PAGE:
House Oversight lawmaker probes government purchase of Chinese security cameras

Rep. Nancy Mace, R-S.C., shown here heading to the U.S. Capitol for votes last December, has questions about the federal purchase of Chinese-manufactured video equipment.

Rep. Nancy Mace, R-S.C., shown here heading to the U.S. Capitol for votes last December, has questions about the federal purchase of Chinese-manufactured video equipment. Tom Williams/CQ-Roll Call, Inc via Getty Images

A letter to the General Services Administration's CIO asks why he signed off on the equipment purchase, despite alternatives being available.

Rep. Nancy Mace, R-S.C., the chair of an oversight subcommittee focused on information technology, is probing the General Services Administration’s purchase of 150 Chinese-manufactured video conferencing cameras that became the subject of a scathing oversight report last month, her office announced Thursday.

GSA was found to have used “egregiously flawed” market research in its decision to purchase the cameras that did not comply with U.S. trade standards, the agency’s Inspector General’s office said in the report released Jan. 23. The research provided to the GSA contracting officer responsible for the procurement was “inaccurate, incomplete, and misleading” and ignored alternatives that were compliant with trade standards, the analysis added.

The agency’s OIG was contacted in 2022 by an unnamed employee concerned about the purchase and use of the equipment. But the procurement was still greenlit by agency CIO David Shive, and was made through GSA’s Federal Acquisition Service’s Federal Systems Integration and Management Center — or FEDSIM — in two separate orders. 

Mace is requesting that Shive  provide information on how the agency passed over alternative camera equipment that complied with current federal standards and asked what actions were taken against staff alleged to have provided the misleading data on the cameras. 

The letter also asks Shive directly why he decided to sign off on the purchases, despite other compliant hardware having been available. Shive concurred with the purchases, knowing that they didn’t meet standards, according to last month’s OIG report. “Per the market research conducted by GSA IDT, there are no available comparable products that are compliant,” a statement from an included purchase memorandum read.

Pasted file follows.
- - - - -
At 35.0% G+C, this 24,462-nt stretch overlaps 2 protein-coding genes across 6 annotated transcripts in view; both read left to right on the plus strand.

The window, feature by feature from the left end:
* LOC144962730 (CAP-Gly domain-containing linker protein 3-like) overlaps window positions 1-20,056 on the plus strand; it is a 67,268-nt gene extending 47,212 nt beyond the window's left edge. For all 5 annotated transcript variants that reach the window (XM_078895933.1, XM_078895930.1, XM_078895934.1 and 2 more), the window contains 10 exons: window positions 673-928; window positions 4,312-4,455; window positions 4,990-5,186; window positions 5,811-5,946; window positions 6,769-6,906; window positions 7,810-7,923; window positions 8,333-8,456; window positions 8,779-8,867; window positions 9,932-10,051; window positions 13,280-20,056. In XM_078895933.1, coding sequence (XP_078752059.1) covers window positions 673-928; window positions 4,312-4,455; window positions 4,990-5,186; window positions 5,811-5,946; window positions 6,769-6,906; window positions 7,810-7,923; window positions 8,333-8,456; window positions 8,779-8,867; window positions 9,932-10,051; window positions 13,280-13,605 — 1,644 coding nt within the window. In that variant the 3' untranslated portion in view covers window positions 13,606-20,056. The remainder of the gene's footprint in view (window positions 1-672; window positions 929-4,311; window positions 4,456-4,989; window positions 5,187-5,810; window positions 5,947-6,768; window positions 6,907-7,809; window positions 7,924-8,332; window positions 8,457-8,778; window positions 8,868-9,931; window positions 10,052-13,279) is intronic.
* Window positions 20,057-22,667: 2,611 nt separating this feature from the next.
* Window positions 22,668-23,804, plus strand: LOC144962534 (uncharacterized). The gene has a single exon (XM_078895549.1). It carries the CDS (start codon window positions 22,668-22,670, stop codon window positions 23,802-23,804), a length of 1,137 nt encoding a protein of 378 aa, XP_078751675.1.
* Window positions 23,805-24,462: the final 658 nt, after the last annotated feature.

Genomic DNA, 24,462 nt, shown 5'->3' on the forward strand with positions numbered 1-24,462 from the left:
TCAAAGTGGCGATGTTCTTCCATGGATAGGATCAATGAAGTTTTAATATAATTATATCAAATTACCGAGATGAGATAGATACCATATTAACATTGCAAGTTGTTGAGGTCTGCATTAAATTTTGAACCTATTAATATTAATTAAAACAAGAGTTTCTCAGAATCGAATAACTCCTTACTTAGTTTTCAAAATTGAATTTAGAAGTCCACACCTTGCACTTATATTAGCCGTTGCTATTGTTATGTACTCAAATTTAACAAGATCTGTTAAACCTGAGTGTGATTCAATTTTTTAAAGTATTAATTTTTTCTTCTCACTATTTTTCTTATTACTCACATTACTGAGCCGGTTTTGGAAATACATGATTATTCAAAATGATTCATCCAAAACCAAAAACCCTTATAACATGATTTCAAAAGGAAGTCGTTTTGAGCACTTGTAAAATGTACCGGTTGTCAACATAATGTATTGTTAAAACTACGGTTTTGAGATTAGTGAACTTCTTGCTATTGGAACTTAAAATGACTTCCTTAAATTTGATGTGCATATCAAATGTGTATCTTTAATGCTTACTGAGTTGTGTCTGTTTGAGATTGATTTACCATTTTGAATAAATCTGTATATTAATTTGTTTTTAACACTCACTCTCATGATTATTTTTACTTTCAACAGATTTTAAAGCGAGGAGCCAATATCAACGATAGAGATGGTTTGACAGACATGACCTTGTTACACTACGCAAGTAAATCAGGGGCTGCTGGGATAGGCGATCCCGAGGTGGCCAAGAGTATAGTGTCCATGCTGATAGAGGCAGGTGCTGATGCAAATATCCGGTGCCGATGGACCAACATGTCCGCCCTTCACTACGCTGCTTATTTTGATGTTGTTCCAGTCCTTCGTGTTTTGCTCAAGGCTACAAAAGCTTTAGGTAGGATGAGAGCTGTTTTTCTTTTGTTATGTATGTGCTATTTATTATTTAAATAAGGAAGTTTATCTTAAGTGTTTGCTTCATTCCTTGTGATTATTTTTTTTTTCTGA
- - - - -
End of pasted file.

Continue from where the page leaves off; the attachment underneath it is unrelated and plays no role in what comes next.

“This procurement is especially concerning given GSA’s broader procurement footprint within the federal government,” Mace said in a statement. “The OIG report would be troubling enough if the buyer were any federal agency. But GSA is not any federal agency; it is the federal government’s purchasing agent, buying tens of billions of dollars of information technology products and services annually on behalf of other agencies through the Multiple Award Schedule (MAS) vehicles administered by GSA’s Federal Acquisition Service (FAS),” she said.

Nextgov/FCW has reached out to GSA for comment.

A spokesperson for GSA OIG said that subcommittee members have been briefed on the on the report and that the OIG would be providing testimony at future hearing on the camera purchases expected to occur on Feb. 29.

At least one alternative camera device was available to purchase and met standards, the oversight report noted. That camera product was manufactured by a firm designated as “Company B” in the report, which said that the firm was headquartered in the U.S. and manufactured TAA-compliant cameras in several nations, including Taiwan. 

The Homeland Security Department’s Cybersecurity and Infrastructure Security Agency in June 2022 issued an alert regarding updates to TAA non-compliant camera equipment, according to the report, though it did not say which software or hardware was specifically flagged by the Cybersecurity and Infrastructure Security Agency. A search of June 2022 CISA alerts connected to cameras only turned up one result, referring specifically to Owl Labs, a video equipment provider that sells tabletop conferencing devices.

Security officials in recent years have been working to jettison Chinese-made communications equipment from government networks and telecommunications service providers, on grounds that such hardware could potentially exfiltrate sensitive data and conduct espionage on behalf of China’s central government.

Editor's note: This article was updated Feb. 20, 2024 to include a response from an additional source.

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